Remember, your coaches aren’t there to teach new skills, but to encourage the people they coach to reach their own solutions. Coaches should focus on this, rather than on “overwriting” coachees’ existing approaches to problem solving.

4. “How should I coach someone I also manage?”

Effective coaching starts from a neutral position. However, this can be tricky to maintain when you coach someone who you also manage, as the “baggage” of the existing relationship can get in the way.
Your coaches need to avoid “command and control” behavior when they’re coaching.

Encourage them to focus on a style that is:

  • Collaborative: they should aim to talk less and issue fewer orders.
  • Inclusive: they should give specific feedback, instead of making judgments.
  • Empathic: they must help the person they’re coaching understand the issues that they’re facing. Empathic listening is an ideal tool for this situation, as it allows the coachee to speak freely while the coach reflects key phrases back.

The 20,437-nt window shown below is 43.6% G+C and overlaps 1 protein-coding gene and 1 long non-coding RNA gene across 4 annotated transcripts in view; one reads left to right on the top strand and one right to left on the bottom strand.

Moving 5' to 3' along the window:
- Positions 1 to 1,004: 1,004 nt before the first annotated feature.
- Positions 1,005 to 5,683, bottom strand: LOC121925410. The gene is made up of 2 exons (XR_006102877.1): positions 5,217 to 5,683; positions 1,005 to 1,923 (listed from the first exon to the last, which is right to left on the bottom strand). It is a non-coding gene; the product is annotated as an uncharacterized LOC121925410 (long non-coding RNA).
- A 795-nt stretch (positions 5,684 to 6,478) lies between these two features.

Ultimately, you may find that a coaching relationship between a manager and a direct report presents too many conflicts of interest to be fruitful. Be vigilant, and be ready to reassign coaches if you need to.

5. “How should I handle complex issues?”

It’s important to remind coaches that they’re not psychological or emotional counselors. They can offer
advice based on their knowledge of your organization, and help people find their own solutions, but, if
someone is struggling with significant problems, it’s time to help them access expert advice.

Your coaches will be aware that discussions with their coachees are confidential. However, they can still direct coachees to appropriate sources of help. This could be their manager, or, if your organization offers one, an employee assistance program.

Remember, though, that it’s essential to remind coaches and protégés where coaching stops and expert help begins.